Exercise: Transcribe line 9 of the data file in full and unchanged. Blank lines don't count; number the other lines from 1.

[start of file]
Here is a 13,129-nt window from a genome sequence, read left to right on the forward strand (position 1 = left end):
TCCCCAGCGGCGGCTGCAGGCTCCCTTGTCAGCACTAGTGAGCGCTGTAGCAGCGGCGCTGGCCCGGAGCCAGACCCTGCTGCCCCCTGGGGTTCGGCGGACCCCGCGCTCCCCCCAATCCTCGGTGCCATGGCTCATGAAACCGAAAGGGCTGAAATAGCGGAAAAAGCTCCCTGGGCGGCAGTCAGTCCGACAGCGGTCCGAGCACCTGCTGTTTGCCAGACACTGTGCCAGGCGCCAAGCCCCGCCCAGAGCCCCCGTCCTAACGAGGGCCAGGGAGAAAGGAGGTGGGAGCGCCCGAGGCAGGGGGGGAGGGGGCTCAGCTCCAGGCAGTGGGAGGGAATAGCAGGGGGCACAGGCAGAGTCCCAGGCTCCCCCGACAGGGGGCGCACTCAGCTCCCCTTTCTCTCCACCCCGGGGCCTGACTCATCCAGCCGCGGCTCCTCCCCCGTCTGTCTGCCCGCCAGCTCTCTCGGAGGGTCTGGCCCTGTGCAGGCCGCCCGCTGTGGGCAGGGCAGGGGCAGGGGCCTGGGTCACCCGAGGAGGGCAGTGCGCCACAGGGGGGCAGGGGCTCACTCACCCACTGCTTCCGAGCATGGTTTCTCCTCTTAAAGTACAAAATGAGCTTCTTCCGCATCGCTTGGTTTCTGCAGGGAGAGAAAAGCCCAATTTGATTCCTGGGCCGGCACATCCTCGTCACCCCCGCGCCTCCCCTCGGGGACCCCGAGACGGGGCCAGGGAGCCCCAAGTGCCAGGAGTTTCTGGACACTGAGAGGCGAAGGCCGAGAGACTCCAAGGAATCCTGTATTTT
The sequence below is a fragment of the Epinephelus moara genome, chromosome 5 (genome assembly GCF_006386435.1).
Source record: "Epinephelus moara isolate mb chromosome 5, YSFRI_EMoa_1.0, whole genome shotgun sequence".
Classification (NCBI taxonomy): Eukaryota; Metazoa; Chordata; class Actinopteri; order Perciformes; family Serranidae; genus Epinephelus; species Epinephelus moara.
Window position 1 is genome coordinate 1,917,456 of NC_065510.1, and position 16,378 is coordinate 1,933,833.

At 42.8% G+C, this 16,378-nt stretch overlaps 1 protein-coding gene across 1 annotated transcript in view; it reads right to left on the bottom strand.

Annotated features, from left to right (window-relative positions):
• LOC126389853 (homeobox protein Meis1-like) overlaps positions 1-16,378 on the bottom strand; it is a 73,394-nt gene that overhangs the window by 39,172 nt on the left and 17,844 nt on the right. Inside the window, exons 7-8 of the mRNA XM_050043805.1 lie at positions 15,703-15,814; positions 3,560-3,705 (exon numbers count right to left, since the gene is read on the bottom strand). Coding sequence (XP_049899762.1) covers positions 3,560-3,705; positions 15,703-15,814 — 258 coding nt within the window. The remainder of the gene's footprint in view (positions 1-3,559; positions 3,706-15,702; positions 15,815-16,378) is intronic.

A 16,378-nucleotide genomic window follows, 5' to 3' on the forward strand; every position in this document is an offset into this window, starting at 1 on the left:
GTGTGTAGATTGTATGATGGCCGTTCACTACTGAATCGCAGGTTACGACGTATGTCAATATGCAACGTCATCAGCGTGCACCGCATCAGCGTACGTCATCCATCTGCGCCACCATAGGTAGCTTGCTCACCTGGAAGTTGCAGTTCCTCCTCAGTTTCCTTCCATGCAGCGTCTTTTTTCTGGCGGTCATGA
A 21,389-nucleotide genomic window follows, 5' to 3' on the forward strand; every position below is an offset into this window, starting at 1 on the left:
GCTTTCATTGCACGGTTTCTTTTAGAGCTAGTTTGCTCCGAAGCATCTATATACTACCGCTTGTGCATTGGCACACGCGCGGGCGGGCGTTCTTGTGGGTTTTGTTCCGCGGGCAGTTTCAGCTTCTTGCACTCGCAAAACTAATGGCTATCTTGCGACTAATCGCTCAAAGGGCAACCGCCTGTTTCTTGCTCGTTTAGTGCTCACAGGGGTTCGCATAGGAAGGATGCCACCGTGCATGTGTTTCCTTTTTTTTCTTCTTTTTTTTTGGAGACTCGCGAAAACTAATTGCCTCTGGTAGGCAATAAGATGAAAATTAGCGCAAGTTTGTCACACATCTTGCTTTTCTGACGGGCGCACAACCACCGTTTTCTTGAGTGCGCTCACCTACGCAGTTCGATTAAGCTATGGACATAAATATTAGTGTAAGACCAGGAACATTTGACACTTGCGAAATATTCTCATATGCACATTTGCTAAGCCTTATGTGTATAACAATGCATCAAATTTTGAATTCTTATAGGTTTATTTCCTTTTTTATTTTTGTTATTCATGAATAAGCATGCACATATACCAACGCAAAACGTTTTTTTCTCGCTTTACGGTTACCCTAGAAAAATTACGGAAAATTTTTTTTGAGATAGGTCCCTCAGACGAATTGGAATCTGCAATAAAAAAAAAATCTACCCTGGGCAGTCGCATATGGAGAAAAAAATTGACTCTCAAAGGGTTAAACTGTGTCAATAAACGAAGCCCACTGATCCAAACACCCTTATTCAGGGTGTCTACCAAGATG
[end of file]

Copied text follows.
• LOC126389853 (homeobox protein Meis1-like) overlaps positions 1-16,378 on the bottom strand; it is a 73,394-nt gene that overhangs the window by 39,172 nt on the left and 17,844 nt on the right. Inside the window, exons 7-8 of the mRNA XM_050043805.1 lie at positions 15,703-15,814; positions 3,560-3,705 (exon numbers count right to left, since the gene is read on the bottom strand). Coding sequence (XP_049899762.1) covers positions 3,560-3,705; positions 15,703-15,814 — 258 coding nt within the window. The remainder of the gene's footprint in view (positions 1-3,559; positions 3,706-15,702; positions 15,815-16,378) is intronic.